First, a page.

The goal of CERP is to capture fresh water that now flows unused to the ocean and the gulf while redirecting it to areas that need it most. The majority of the water will be devoted to environmental restoration in efforts to revive a dying ecosystem while the remaining will benefit cities and farmers by enhancing water supplies for the South Florida ecosystem. Legal water allocation requirements are currently in place by Congress confirming the ecosystem remains CERP’s top priority while preventing it from being hijacked to primarily serve the needs of agricultural interests and developers. CERP implementation suffered delays during the start of the decade by a lack of funding and bureaucratic infighting that produced no meaningful restoration results until 2009 when the infusion of federal funding and the State of Florida’s decision to buy significant land in the Everglades currently under sugarcane cultivation.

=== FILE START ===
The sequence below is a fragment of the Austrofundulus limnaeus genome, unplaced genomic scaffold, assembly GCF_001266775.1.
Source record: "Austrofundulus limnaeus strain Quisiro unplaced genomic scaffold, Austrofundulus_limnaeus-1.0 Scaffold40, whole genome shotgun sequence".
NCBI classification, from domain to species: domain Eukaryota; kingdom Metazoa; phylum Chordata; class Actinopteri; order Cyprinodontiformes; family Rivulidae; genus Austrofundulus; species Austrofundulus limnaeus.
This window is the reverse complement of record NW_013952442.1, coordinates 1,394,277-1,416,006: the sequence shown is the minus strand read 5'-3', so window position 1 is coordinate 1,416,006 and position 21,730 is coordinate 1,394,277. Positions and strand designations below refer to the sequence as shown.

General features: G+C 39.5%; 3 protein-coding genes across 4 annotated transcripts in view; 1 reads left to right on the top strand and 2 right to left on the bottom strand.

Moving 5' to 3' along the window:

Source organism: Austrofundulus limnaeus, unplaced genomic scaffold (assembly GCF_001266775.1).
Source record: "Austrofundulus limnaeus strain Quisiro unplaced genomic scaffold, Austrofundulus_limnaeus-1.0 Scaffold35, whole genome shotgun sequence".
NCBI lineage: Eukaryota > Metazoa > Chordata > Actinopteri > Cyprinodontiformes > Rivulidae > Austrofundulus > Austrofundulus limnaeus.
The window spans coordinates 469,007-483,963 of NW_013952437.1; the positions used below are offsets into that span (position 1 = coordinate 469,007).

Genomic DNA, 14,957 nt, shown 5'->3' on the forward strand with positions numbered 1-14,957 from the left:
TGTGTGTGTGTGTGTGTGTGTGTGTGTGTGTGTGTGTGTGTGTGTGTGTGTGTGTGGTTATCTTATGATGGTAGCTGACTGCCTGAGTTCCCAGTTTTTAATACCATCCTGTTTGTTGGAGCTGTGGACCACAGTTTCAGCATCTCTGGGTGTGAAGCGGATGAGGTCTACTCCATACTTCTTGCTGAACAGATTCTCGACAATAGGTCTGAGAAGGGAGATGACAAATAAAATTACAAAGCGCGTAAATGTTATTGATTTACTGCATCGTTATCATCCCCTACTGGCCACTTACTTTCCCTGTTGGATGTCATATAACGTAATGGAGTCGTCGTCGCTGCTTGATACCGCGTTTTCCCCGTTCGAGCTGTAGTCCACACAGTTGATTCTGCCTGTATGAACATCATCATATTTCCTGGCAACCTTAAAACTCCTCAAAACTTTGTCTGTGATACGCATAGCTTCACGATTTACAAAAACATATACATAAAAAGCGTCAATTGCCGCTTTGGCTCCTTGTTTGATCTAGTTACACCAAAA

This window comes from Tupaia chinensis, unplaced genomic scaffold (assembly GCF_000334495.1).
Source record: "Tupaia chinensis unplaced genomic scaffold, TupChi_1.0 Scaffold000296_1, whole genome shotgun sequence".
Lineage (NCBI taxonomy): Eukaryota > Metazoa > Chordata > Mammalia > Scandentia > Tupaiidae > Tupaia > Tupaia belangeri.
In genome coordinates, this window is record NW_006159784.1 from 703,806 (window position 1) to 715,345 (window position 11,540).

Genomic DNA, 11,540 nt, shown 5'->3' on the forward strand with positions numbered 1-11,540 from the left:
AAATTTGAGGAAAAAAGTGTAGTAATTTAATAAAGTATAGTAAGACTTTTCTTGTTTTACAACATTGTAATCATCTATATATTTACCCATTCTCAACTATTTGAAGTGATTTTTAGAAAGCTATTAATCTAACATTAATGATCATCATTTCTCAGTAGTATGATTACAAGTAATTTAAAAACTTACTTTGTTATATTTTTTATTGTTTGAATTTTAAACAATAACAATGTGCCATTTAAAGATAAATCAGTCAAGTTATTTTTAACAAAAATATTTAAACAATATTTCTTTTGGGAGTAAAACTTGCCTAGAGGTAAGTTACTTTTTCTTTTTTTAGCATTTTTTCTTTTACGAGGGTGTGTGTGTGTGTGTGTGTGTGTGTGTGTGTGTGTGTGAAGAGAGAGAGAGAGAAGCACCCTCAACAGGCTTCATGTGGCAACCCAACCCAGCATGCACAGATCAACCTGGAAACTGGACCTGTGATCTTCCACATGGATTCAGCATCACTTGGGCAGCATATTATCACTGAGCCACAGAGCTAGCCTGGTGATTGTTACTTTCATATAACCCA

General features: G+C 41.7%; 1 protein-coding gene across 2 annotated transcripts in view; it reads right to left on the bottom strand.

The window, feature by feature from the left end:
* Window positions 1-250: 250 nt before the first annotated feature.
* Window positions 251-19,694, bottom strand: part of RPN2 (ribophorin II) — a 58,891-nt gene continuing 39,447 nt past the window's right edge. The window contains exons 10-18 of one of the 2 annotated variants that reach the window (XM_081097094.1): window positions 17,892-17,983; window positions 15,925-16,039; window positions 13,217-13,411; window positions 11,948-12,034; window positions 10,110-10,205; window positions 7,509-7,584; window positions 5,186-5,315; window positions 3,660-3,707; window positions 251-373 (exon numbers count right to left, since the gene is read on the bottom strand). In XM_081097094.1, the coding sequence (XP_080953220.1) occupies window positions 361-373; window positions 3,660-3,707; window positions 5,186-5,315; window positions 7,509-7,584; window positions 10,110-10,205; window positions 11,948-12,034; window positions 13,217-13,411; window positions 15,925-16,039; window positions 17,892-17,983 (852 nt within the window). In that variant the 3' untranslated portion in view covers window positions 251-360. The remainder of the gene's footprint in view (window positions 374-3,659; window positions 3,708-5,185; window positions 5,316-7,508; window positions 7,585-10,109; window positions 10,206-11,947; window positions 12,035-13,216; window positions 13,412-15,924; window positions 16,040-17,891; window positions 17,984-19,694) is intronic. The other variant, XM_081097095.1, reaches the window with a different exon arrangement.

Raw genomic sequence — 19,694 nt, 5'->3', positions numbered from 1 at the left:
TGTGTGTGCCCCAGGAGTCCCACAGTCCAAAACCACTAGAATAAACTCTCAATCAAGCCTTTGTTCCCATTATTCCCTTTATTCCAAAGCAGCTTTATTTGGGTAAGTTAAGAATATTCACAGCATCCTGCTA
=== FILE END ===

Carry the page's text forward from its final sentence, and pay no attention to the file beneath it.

It is estimated that no more than two percent of the original Everglades ecosystem is truly intact to this day; however, about thirty percent of this area remains in an altered state that could be restored with effective management techniques. Along with the assistance from various conservation partners such as the Everglades Coalition, the Florida & National Audubon Society, and the Nature Conservancy of Florida, the restoration of the Everglade’s ecosystem continues to flourish after the damaging effects sustained during the past century. The current water legislations will ensure the quality and quantity of water in areas surrounded by rapid population growth including Dade, Broward, and West Palm Beach counties. With the support of acts such as CERP, the preservation of crops and animal species unique to Florida will continue to be a top priority which ensures high quality water with low phosphate levels.